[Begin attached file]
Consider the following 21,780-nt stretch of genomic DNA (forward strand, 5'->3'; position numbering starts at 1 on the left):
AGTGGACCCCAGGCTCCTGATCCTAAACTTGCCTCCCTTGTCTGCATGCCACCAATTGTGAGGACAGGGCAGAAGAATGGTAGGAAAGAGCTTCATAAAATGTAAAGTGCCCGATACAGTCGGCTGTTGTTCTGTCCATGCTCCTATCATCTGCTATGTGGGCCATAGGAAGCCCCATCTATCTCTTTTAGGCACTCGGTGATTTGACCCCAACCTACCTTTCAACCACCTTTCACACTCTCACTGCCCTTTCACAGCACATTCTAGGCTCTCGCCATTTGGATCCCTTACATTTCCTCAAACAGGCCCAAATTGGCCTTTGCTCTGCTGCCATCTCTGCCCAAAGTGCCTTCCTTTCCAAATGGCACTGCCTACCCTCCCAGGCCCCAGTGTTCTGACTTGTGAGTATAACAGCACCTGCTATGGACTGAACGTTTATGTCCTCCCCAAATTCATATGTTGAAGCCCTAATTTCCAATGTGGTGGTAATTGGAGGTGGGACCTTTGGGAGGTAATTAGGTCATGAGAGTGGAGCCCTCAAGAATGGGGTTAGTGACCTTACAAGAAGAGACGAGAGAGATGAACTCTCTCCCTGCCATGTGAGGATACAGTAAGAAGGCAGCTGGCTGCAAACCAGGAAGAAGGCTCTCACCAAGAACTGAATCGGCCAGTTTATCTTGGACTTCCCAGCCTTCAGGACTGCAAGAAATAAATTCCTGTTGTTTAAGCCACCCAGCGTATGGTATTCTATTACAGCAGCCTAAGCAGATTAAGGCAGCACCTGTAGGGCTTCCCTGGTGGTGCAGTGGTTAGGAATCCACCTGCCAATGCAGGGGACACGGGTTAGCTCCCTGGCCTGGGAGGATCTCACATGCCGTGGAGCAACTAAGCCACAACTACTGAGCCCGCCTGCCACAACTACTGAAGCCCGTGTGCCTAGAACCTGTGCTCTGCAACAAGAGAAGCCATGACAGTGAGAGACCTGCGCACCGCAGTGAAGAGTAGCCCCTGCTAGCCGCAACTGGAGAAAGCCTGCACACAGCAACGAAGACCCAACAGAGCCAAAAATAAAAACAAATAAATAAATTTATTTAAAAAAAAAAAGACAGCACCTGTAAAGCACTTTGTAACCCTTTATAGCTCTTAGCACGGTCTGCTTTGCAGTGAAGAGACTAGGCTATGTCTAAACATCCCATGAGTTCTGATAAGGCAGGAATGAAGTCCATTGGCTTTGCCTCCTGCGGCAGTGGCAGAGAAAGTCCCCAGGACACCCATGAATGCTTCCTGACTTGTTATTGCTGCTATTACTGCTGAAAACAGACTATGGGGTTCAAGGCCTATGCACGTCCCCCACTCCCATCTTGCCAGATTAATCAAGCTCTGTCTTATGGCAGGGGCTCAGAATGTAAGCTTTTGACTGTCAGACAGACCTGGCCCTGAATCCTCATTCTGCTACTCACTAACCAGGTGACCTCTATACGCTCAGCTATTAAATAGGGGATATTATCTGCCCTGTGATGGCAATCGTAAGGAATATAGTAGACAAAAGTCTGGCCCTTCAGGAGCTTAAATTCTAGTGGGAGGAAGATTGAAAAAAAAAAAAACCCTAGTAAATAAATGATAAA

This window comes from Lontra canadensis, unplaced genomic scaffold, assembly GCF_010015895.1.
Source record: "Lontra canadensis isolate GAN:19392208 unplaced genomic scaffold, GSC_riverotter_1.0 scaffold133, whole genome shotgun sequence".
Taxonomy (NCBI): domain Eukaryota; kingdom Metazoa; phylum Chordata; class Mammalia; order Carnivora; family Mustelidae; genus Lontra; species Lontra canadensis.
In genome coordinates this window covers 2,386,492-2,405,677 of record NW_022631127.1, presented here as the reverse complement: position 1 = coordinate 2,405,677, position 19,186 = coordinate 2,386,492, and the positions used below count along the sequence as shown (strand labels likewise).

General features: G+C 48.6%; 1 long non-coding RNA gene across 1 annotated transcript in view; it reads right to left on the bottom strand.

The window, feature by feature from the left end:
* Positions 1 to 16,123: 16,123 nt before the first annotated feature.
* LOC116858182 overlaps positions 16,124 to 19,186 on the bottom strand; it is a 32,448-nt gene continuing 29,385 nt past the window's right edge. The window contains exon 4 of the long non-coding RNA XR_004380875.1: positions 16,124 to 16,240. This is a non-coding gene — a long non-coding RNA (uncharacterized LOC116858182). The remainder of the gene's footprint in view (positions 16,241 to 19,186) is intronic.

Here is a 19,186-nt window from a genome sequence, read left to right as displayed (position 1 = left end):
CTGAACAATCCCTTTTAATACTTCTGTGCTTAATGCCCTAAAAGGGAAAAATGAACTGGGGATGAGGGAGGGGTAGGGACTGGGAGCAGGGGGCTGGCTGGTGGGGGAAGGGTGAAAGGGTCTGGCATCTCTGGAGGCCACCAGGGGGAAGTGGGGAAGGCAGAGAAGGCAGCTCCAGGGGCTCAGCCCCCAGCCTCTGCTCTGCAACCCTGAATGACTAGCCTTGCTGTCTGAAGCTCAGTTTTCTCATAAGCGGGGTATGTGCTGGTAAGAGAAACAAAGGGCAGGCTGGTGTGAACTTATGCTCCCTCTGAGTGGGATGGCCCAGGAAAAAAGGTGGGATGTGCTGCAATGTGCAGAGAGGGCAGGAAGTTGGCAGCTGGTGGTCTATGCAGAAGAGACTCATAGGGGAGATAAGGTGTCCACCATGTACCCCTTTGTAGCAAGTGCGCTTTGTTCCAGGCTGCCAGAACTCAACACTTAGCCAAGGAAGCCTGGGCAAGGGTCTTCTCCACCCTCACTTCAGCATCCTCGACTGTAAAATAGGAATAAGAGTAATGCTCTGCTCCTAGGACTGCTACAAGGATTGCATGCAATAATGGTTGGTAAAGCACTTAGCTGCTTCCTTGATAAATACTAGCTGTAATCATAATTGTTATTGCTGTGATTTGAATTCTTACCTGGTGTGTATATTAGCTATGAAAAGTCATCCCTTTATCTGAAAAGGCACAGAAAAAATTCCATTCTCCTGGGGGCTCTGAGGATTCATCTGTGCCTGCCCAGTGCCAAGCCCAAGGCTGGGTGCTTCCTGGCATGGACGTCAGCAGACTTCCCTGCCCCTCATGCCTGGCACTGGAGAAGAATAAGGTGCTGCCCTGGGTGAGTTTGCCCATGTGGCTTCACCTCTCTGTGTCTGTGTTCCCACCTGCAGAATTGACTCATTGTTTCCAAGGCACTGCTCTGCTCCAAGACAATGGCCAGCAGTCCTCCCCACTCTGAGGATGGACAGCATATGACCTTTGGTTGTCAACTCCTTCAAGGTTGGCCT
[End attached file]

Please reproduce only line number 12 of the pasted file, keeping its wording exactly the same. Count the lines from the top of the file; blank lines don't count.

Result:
CTGAACAATCCCTTTTAATACTTCTGTGCTTAATGCCCTAAAAGGGAAAAATGAACTGGGGATGAGGGAGGGGTAGGGACTGGGAGCAGGGGGCTGGCTGGTGGGGGAAGGGTGAAAGGGTCTGGCATCTCTGGAGGCCACCAGGGGGAAGTGGGGAAGGCAGAGAAGGCAGCTCCAGGGGCTCAGCCCCCAGCCTCTGCTCTGCAACCCTGAATGACTAGCCTTGCTGTCTGAAGCTCAGTTTTCTCATAAGCGGGGTATGTGCTGGTAAGAGAAACAAAGGGCAGGCTGGTGTGAACTTATGCTCCCTCTGAGTGGGATGGCCCAGGAAAAAAGGTGGGATGTGCTGCAATGTGCAGAGAGGGCAGGAAGTTGGCAGCTGGTGGTCTATGCAGAAGAGACTCATAGGGGAGATAAGGTGTCCACCATGTACCCCTTTGTAGCAAGTGCGCTTTGTTCCAGGCTGCCAGAACTCAACACTTAGCCAAGGAAGCCTGGGCAAGGGTCTTCTCCACCCTCACTTCAGCATCCTCGACTGTAAAATAGGAATAAGAGTAATGCTCTGCTCCTAGGACTGCTACAAGGATTGCATGCAATAATGGTTGGTAAAGCACTTAGCTGCTTCCTTGATAAATACTAGCTGTAATCATAATTGTTATTGCTGTGATTTGAATTCTTACCTGGTGTGTATATTAGCTATGAAAAGTCATCCCTTTATCTGAAAAGGCACAGAAAAAATTCCATTCTCCTGGGGGCTCTGAGGATTCATCTGTGCCTGCCCAGTGCCAAGCCCAAGGCTGGGTGCTTCCTGGCATGGACGTCAGCAGACTTCCCTGCCCCTCATGCCTGGCACTGGAGAAGAATAAGGTGCTGCCCTGGGTGAGTTTGCCCATGTGGCTTCACCTCTCTGTGTCTGTGTTCCCACCTGCAGAATTGACTCATTGTTTCCAAGGCACTGCTCTGCTCCAAGACAATGGCCAGCAGTCCTCCCCACTCTGAGGATGGACAGCATATGACCTTTGGTTGTCAACTCCTTCAAGGTTGGCCT